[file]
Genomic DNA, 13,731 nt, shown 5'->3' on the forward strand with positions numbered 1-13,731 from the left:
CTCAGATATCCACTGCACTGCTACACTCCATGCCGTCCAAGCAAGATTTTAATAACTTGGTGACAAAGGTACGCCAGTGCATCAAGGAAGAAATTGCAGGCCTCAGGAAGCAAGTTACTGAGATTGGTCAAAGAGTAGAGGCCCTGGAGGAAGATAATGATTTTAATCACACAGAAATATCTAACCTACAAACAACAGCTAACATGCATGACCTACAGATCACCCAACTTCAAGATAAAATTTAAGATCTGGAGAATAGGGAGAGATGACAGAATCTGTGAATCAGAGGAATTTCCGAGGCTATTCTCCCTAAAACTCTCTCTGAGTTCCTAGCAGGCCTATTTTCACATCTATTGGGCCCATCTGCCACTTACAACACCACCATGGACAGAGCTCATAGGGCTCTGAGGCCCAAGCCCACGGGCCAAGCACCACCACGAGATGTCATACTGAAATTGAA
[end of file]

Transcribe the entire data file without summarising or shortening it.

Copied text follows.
Genomic DNA, 13,731 nt, shown 5'->3' on the forward strand with positions numbered 1-13,731 from the left:
CTCAGATATCCACTGCACTGCTACACTCCATGCCGTCCAAGCAAGATTTTAATAACTTGGTGACAAAGGTACGCCAGTGCATCAAGGAAGAAATTGCAGGCCTCAGGAAGCAAGTTACTGAGATTGGTCAAAGAGTAGAGGCCCTGGAGGAAGATAATGATTTTAATCACACAGAAATATCTAACCTACAAACAACAGCTAACATGCATGACCTACAGATCACCCAACTTCAAGATAAAATTTAAGATCTGGAGAATAGGGAGAGATGACAGAATCTGTGAATCAGAGGAATTTCCGAGGCTATTCTCCCTAAAACTCTCTCTGAGTTCCTAGCAGGCCTATTTTCACATCTATTGGGCCCATCTGCCACTTACAACACCACCATGGACAGAGCTCATAGGGCTCTGAGGCCCAAGCCCACGGGCCAAGCACCACCACGAGATGTCATACTGAAATTGAA